In the Church Triumphant, all of God’s holy creatures, including those fully sanctified, become angelic, in that all join with the angels in their activity of ceaseless praise and thanksgiving for the primordial God the Father (we do not become angels, but become as like them as possible in our activity). This process is the basis for the Divind Office, where we unite as the Body of Christ (all states of the threefold Church) in praise for Our Father to sing with the Angels, “Holy holy holy”.

In sum, Catholic imagination is spontaneous and organic response by the People of God to the presence of the Holy Spirit who calls us into deeper recognition and working out of our baptismal status. It is the response by Christians whose lives are ordered by the doctrine of Regula. Catholic imagination sums up the activity and processes alive within the Christian family that are preserved (akin to yeast) in the additional core doctrines of Trinity, Church, and Incarnation. Catholic imagination is sacramental, sanctoral, and angelic. And the scriptural basis for this is the second chapter of The Acts of the Apostles, the Church amid the energy of its baptismal status.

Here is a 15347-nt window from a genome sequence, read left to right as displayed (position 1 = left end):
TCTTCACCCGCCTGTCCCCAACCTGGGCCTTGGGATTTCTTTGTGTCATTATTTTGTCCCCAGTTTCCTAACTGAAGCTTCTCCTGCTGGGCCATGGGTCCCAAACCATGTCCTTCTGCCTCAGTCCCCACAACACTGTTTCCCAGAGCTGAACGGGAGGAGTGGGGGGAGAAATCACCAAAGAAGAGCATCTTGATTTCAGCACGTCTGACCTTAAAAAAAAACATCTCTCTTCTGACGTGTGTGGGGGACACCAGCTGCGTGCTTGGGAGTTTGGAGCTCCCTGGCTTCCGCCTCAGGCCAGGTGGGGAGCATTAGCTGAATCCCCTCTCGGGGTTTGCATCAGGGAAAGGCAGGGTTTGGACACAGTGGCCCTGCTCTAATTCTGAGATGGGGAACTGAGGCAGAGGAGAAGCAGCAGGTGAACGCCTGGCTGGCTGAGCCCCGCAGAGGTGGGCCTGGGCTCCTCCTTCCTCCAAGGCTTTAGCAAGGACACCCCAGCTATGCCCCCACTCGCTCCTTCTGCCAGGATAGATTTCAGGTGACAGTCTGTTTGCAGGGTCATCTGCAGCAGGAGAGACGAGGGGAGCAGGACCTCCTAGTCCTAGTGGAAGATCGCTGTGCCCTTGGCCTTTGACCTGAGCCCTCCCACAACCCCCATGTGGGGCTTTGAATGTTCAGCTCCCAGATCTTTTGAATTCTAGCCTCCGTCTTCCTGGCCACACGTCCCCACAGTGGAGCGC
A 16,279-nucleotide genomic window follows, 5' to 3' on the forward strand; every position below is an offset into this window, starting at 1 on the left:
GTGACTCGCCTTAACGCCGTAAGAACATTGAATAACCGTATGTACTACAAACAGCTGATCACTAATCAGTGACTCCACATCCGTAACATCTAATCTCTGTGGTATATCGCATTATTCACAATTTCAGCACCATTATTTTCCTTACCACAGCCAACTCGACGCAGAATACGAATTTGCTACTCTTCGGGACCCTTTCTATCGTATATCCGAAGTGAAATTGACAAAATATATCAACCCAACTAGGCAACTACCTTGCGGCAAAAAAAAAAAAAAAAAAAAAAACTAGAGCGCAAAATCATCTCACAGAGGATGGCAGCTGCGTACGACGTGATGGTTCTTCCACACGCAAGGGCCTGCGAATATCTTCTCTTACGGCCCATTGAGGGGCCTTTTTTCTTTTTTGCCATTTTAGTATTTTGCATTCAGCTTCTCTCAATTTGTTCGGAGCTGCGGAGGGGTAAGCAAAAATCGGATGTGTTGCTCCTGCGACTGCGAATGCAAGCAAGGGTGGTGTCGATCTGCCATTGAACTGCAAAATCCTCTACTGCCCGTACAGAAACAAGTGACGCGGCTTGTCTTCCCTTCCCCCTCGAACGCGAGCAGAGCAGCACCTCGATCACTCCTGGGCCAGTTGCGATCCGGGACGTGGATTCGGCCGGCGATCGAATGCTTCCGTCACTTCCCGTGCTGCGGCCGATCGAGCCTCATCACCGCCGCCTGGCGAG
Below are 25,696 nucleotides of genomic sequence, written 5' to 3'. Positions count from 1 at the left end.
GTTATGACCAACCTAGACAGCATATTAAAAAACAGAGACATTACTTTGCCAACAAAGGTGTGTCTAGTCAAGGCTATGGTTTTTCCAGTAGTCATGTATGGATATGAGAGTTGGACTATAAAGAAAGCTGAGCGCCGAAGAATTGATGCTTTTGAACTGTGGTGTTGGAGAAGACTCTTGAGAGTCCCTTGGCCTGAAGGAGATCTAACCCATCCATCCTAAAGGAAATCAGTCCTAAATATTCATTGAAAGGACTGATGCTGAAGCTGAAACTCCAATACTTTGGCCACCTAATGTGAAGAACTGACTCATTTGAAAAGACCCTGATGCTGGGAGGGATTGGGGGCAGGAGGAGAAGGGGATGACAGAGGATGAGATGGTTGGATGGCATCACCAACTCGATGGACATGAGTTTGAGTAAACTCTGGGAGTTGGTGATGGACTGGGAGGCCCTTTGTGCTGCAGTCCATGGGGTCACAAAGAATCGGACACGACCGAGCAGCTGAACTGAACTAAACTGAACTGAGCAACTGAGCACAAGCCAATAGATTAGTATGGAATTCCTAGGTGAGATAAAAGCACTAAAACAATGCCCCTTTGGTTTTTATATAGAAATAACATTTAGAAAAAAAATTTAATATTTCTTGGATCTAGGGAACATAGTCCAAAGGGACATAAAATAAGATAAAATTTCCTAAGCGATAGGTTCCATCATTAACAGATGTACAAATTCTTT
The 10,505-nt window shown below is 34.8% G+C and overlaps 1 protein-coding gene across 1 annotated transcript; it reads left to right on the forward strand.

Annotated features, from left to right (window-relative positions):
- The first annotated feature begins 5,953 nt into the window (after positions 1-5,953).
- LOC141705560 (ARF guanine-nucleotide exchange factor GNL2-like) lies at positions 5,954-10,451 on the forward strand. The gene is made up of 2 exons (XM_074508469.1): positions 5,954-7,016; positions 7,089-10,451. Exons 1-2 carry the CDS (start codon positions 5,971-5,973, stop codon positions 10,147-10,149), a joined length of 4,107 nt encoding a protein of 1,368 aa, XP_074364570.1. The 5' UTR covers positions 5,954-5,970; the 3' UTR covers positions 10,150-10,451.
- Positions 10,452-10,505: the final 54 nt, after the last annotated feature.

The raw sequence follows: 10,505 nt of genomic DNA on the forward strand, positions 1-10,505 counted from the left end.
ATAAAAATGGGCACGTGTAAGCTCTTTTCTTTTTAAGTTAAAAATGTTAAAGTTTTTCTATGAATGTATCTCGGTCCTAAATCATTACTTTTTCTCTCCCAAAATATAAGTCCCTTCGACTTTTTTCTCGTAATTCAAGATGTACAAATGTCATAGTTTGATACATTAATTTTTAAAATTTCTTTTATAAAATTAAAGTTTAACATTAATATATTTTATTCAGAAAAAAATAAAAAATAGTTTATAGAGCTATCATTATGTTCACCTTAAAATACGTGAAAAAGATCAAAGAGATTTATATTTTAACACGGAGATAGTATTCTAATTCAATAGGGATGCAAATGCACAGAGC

Following Thornton’s reasoning, if a corporate, that is to say parochial, Christian existence cannot be seen to be ordered by Regula — daily Office, weekly (or daily) Mass, constant Devotion — then not only can a community not claim to be Catholic, but it cannot claim to be orthodox either, no matter what its intellectual claims on various Christian doctrines may be.

Why? Because for Thornton, the proof of all doctrinal pudding is in the doing. For a parish family to leave out, ignore, or under-emphasize either Office, Mass, or Devotion — or God forbid, two of them — causes immediate violence to the doctrines of Trinity, Church, and Incarnation. Regula is the living out of those doctrines, a making-real through participation in grace; without regula, these doctrines and all others are little more than interesting intellectual wordplay and emotive wall-building.

All of this is something of what “breaks forth” when ascetical theology is correctly understood.4 It is necessary to see “ascetical theology” not as the theology of ascetical practice, but as the articulation of the Church’s corporate experience. Asceticism presupposes Catholic ascetical theology. And once you step into that terrain and begin to grapple with articulating the Church’s corporate experience, catholicity ensues.